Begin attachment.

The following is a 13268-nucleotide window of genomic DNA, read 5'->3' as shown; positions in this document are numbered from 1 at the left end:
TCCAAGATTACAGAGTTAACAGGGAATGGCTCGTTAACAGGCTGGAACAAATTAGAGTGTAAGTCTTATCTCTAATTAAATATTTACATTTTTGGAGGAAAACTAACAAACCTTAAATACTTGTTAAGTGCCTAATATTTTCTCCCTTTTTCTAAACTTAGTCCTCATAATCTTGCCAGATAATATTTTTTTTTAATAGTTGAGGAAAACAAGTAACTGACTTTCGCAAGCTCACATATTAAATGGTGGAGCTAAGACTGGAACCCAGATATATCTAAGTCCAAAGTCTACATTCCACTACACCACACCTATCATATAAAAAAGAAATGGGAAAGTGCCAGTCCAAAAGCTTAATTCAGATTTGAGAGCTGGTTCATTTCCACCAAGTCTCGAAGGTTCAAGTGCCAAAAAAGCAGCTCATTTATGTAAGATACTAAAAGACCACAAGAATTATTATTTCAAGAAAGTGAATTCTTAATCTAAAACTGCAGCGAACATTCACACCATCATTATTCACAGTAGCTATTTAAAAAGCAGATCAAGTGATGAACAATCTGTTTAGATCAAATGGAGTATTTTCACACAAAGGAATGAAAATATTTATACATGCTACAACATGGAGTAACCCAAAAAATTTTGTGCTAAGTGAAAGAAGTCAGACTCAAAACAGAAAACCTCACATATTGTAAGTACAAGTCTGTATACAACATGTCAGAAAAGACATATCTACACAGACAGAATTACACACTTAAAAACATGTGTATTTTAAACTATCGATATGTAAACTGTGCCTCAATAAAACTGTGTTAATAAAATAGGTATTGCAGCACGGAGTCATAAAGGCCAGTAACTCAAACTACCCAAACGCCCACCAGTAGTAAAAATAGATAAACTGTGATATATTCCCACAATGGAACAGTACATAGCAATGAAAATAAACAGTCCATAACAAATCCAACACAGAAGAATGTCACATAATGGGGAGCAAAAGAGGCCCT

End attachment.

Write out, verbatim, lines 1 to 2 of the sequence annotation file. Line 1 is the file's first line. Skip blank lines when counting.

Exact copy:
The following is a 13268-nucleotide window of genomic DNA, read 5'->3' as shown; positions in this document are numbered from 1 at the left end:
TCCAAGATTACAGAGTTAACAGGGAATGGCTCGTTAACAGGCTGGAACAAATTAGAGTGTAAGTCTTATCTCTAATTAAATATTTACATTTTTGGAGGAAAACTAACAAACCTTAAATACTTGTTAAGTGCCTAATATTTTCTCCCTTTTTCTAAACTTAGTCCTCATAATCTTGCCAGATAATATTTTTTTTTAATAGTTGAGGAAAACAAGTAACTGACTTTCGCAAGCTCACATATTAAATGGTGGAGCTAAGACTGGAACCCAGATATATCTAAGTCCAAAGTCTACATTCCACTACACCACACCTATCATATAAAAAAGAAATGGGAAAGTGCCAGTCCAAAAGCTTAATTCAGATTTGAGAGCTGGTTCATTTCCACCAAGTCTCGAAGGTTCAAGTGCCAAAAAAGCAGCTCATTTATGTAAGATACTAAAAGACCACAAGAATTATTATTTCAAGAAAGTGAATTCTTAATCTAAAACTGCAGCGAACATTCACACCATCATTATTCACAGTAGCTATTTAAAAAGCAGATCAAGTGATGAACAATCTGTTTAGATCAAATGGAGTATTTTCACACAAAGGAATGAAAATATTTATACATGCTACAACATGGAGTAACCCAAAAAATTTTGTGCTAAGTGAAAGAAGTCAGACTCAAAACAGAAAACCTCACATATTGTAAGTACAAGTCTGTATACAACATGTCAGAAAAGACATATCTACACAGACAGAATTACACACTTAAAAACATGTGTATTTTAAACTATCGATATGTAAACTGTGCCTCAATAAAACTGTGTTAATAAAATAGGTATTGCAGCACGGAGTCATAAAGGCCAGTAACTCAAACTACCCAAACGCCCACCAGTAGTAAAAATAGATAAACTGTGATATATTCCCACAATGGAACAGTACATAGCAATGAAAATAAACAGTCCATAACAAATCCAACACAGAAGAATGTCACATAATGGGGAGCAAAAGAGGCCCT